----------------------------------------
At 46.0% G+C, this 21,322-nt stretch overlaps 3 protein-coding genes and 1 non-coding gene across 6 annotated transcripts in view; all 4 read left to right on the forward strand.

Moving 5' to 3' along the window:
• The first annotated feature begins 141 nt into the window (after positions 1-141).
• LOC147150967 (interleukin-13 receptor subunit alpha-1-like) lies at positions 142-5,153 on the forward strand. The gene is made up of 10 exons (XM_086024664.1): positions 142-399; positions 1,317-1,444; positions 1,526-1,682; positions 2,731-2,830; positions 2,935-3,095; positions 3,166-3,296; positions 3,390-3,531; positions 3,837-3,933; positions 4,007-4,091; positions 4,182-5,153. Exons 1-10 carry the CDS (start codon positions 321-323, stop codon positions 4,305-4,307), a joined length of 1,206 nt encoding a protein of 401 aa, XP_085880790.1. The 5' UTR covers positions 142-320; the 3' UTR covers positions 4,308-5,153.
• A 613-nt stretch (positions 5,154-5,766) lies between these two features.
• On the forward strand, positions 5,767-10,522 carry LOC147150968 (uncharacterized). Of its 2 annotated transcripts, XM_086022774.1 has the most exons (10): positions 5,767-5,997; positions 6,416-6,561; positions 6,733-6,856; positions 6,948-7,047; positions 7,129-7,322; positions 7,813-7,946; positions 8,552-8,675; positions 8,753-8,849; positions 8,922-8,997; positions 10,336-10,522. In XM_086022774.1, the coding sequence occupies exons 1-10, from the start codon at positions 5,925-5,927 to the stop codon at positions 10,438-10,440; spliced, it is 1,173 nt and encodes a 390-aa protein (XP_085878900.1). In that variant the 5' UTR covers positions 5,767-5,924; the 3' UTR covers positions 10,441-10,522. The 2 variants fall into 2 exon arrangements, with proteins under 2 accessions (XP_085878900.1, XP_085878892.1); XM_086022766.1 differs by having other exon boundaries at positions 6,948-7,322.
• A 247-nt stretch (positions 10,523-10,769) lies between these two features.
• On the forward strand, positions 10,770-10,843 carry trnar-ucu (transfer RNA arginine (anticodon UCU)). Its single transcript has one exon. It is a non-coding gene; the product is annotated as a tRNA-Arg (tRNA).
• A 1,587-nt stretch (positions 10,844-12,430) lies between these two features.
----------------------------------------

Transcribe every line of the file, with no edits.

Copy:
At 46.0% G+C, this 21,322-nt stretch overlaps 3 protein-coding genes and 1 non-coding gene across 6 annotated transcripts in view; all 4 read left to right on the forward strand.

Moving 5' to 3' along the window:
• The first annotated feature begins 141 nt into the window (after positions 1-141).
• LOC147150967 (interleukin-13 receptor subunit alpha-1-like) lies at positions 142-5,153 on the forward strand. The gene is made up of 10 exons (XM_086024664.1): positions 142-399; positions 1,317-1,444; positions 1,526-1,682; positions 2,731-2,830; positions 2,935-3,095; positions 3,166-3,296; positions 3,390-3,531; positions 3,837-3,933; positions 4,007-4,091; positions 4,182-5,153. Exons 1-10 carry the CDS (start codon positions 321-323, stop codon positions 4,305-4,307), a joined length of 1,206 nt encoding a protein of 401 aa, XP_085880790.1. The 5' UTR covers positions 142-320; the 3' UTR covers positions 4,308-5,153.
• A 613-nt stretch (positions 5,154-5,766) lies between these two features.
• On the forward strand, positions 5,767-10,522 carry LOC147150968 (uncharacterized). Of its 2 annotated transcripts, XM_086022774.1 has the most exons (10): positions 5,767-5,997; positions 6,416-6,561; positions 6,733-6,856; positions 6,948-7,047; positions 7,129-7,322; positions 7,813-7,946; positions 8,552-8,675; positions 8,753-8,849; positions 8,922-8,997; positions 10,336-10,522. In XM_086022774.1, the coding sequence occupies exons 1-10, from the start codon at positions 5,925-5,927 to the stop codon at positions 10,438-10,440; spliced, it is 1,173 nt and encodes a 390-aa protein (XP_085878900.1). In that variant the 5' UTR covers positions 5,767-5,924; the 3' UTR covers positions 10,441-10,522. The 2 variants fall into 2 exon arrangements, with proteins under 2 accessions (XP_085878900.1, XP_085878892.1); XM_086022766.1 differs by having other exon boundaries at positions 6,948-7,322.
• A 247-nt stretch (positions 10,523-10,769) lies between these two features.
• On the forward strand, positions 10,770-10,843 carry trnar-ucu (transfer RNA arginine (anticodon UCU)). Its single transcript has one exon. It is a non-coding gene; the product is annotated as a tRNA-Arg (tRNA).
• A 1,587-nt stretch (positions 10,844-12,430) lies between these two features.